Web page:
In regards to housing, Chang will address the problems with NYCHA by converting NYCHA to some form of tenant ownership, whether that’s social ownership, limited cooperatives, or other structures that can give tenants more control and allow for debt financing to fund the essential repairs.
Chang will commit to meeting the demands of fixing the multilayered problems of NYCHA, with full data review, the use of green materials and green building methods. Such as initiating data-driven programs to make maintenance issues transparent and make maintenance accountable by giving NYCHA residents first right to new low-income housing as a way to incentivize vacancies to make repairs more efficient.
Public safety is one of the issues that has been debated long and hard by other mayoral candidates such as Eric Adams and Andrew Yang in this race. “Cutting the budget is not going to change the NYPD,” said Chang. “I can guarantee you that. Unless you actually change the city’s charter, it will do absolutely zero.”

Chang plans to cut $1.3 billion from the police department’s budget to demilitarize the NYPD, and focus on communities in crisis. The idea starts with re-framing the use of CompStat to be used to signal where we have potential community distress and to direct intensive and coordinated responses from the different components of government that would decrease that community’s pain and lead to healthier communities.

“If you want to actually change the NYPD, you have to get the state legislature to remove the sole disciplinary powers of the police commissioner and only the legislature can do that with the governor,” Chang elaborated. “And then you have to have real accountability which can only happen through the city charter.”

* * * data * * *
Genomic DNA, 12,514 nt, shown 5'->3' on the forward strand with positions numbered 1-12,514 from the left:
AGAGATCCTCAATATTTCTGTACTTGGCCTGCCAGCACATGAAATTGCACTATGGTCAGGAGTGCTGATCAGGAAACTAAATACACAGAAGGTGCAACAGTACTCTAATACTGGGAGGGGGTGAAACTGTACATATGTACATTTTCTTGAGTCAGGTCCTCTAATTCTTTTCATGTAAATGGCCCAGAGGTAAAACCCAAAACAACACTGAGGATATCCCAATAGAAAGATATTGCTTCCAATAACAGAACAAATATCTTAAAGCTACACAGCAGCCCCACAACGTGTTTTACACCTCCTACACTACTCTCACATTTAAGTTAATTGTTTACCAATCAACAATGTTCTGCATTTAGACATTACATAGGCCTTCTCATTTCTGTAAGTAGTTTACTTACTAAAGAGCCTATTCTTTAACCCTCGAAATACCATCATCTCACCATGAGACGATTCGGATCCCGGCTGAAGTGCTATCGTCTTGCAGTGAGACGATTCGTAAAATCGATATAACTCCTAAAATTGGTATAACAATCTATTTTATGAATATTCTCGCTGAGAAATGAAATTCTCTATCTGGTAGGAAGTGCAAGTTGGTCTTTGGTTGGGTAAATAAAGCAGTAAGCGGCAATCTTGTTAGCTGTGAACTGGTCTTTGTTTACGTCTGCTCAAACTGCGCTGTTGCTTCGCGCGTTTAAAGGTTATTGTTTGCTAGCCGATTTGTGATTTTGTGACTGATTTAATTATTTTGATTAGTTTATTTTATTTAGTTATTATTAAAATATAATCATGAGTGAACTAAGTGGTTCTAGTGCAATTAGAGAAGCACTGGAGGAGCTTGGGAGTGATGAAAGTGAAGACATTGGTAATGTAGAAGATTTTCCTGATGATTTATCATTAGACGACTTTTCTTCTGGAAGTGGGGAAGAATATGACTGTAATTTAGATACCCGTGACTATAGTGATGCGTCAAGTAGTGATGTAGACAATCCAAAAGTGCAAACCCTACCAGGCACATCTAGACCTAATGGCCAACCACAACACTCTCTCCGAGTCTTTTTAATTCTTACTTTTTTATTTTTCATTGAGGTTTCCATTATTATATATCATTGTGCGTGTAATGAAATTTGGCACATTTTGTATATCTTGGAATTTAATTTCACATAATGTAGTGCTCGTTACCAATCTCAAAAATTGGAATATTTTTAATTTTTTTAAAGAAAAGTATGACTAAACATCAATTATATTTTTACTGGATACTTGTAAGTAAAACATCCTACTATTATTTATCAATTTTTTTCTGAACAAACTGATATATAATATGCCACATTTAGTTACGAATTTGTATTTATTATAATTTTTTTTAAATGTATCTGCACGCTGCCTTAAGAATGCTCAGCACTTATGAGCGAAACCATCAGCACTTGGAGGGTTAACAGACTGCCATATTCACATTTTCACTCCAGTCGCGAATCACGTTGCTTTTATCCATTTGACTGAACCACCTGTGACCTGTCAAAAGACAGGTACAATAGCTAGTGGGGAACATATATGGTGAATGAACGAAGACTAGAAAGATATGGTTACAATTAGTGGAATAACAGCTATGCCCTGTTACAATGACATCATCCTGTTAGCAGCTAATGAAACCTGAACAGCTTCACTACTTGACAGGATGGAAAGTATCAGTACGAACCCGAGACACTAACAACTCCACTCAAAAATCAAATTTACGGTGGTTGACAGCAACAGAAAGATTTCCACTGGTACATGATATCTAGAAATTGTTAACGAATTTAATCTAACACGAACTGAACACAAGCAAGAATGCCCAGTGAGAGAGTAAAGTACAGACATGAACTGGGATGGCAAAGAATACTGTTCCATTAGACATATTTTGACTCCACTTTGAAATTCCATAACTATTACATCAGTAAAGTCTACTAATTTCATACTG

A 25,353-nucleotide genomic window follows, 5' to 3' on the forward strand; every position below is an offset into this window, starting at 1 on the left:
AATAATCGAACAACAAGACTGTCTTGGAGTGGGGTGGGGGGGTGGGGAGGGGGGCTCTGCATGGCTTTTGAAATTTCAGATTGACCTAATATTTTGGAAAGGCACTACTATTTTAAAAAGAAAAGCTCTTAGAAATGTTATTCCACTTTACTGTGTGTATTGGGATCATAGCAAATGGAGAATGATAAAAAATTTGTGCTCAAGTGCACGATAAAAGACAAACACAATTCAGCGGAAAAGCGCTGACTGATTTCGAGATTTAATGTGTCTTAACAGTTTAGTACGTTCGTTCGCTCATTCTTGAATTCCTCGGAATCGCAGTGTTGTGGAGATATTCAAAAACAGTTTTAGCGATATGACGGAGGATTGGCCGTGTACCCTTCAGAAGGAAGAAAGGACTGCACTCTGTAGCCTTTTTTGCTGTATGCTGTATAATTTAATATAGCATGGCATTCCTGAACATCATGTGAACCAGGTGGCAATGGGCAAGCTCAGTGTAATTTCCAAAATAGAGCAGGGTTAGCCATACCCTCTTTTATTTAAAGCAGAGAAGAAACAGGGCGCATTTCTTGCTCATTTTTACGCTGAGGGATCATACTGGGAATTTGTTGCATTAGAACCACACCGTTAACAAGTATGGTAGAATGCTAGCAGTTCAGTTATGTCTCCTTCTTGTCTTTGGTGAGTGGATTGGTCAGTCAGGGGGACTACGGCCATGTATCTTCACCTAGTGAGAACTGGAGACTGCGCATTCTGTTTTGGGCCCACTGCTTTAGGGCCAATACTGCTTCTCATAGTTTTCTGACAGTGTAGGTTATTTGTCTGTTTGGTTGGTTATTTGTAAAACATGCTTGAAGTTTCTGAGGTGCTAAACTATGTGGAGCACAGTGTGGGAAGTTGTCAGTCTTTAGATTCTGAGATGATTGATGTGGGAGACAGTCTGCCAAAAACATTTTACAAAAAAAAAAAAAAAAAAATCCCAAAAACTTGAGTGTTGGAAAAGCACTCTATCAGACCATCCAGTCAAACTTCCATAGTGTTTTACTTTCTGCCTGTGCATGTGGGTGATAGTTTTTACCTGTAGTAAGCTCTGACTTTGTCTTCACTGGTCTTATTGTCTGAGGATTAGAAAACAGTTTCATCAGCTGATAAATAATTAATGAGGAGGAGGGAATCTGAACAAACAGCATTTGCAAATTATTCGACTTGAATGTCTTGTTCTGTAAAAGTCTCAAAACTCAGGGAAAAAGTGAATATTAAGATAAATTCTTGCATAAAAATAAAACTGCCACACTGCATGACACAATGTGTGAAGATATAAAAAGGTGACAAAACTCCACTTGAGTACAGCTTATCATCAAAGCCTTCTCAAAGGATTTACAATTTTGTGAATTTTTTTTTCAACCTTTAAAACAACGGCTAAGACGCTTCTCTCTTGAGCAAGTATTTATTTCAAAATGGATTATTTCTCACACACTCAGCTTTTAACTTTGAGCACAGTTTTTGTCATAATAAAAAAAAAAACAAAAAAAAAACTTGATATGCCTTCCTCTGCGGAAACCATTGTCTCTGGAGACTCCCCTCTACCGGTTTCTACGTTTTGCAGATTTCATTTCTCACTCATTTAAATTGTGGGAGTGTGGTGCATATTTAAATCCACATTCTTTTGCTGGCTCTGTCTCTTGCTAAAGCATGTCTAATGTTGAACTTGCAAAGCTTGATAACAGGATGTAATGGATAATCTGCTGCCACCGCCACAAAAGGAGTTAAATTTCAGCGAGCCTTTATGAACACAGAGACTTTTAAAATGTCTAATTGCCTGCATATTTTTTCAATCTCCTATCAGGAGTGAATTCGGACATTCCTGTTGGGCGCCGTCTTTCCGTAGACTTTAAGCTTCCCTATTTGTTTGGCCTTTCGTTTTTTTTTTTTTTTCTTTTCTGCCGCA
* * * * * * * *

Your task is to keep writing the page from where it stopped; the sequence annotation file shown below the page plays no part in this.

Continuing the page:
Along with cutting the budget, Chang proposes the creation of two new offices, an Office of Police Accountability that will allow for increased accountability and enforcement of independent review. The second office will be an Office of Police Discipline that will control the release of data to promote transparency and accountability.

Chang told our paper that one of his first acts as Mayor would be to pause every project to have a citywide discussion with constituents and local leaders. “I’m not going to have this patchwork, piecemeal, non-democratic approach that doesn’t have equity and justice at its core,” said Chang. “Where are we putting low income housing? Or how are we greening our transportation and our buildings? Where are we putting in parks?”
With Chang’s experience in transforming and adapting to the changes around him, he will reframe what it means to be resilient. “If I can be the person to bring that thinking into government, then we can do all these kinds of things and that goes for systemic change, coupled with the system’s thinking.”
“I believe that I can change the city tremendously across all these different avenues by changing the design of the city and changing all of our governance structures.”